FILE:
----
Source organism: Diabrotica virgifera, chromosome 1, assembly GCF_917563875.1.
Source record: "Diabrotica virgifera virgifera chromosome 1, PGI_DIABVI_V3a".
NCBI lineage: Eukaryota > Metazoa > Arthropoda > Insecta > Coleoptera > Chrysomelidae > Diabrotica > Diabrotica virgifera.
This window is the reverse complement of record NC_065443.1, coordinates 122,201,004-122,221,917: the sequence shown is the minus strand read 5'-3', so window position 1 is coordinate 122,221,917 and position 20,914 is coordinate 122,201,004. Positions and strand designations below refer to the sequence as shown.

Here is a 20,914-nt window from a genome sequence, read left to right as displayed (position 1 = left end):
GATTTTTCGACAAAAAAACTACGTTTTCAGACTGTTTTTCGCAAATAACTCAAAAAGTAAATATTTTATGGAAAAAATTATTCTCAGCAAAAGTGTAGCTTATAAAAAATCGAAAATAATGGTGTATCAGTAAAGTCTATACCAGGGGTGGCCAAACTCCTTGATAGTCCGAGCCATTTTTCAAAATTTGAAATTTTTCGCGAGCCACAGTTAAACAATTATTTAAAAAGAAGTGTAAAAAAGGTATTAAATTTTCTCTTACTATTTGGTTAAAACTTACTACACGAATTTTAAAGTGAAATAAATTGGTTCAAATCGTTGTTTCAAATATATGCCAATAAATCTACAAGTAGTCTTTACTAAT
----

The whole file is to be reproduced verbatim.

Source organism: Diabrotica virgifera, chromosome 1, assembly GCF_917563875.1.
Source record: "Diabrotica virgifera virgifera chromosome 1, PGI_DIABVI_V3a".
NCBI lineage: Eukaryota > Metazoa > Arthropoda > Insecta > Coleoptera > Chrysomelidae > Diabrotica > Diabrotica virgifera.
This window is the reverse complement of record NC_065443.1, coordinates 122,201,004-122,221,917: the sequence shown is the minus strand read 5'-3', so window position 1 is coordinate 122,221,917 and position 20,914 is coordinate 122,201,004. Positions and strand designations below refer to the sequence as shown.

Here is a 20,914-nt window from a genome sequence, read left to right as displayed (position 1 = left end):
GATTTTTCGACAAAAAAACTACGTTTTCAGACTGTTTTTCGCAAATAACTCAAAAAGTAAATATTTTATGGAAAAAATTATTCTCAGCAAAAGTGTAGCTTATAAAAAATCGAAAATAATGGTGTATCAGTAAAGTCTATACCAGGGGTGGCCAAACTCCTTGATAGTCCGAGCCATTTTTCAAAATTTGAAATTTTTCGCGAGCCACAGTTAAACAATTATTTAAAAAGAAGTGTAAAAAAGGTATTAAATTTTCTCTTACTATTTGGTTAAAACTTACTACACGAATTTTAAAGTGAAATAAATTGGTTCAAATCGTTGTTTCAAATATATGCCAATAAATCTACAAGTAGTCTTTACTAAT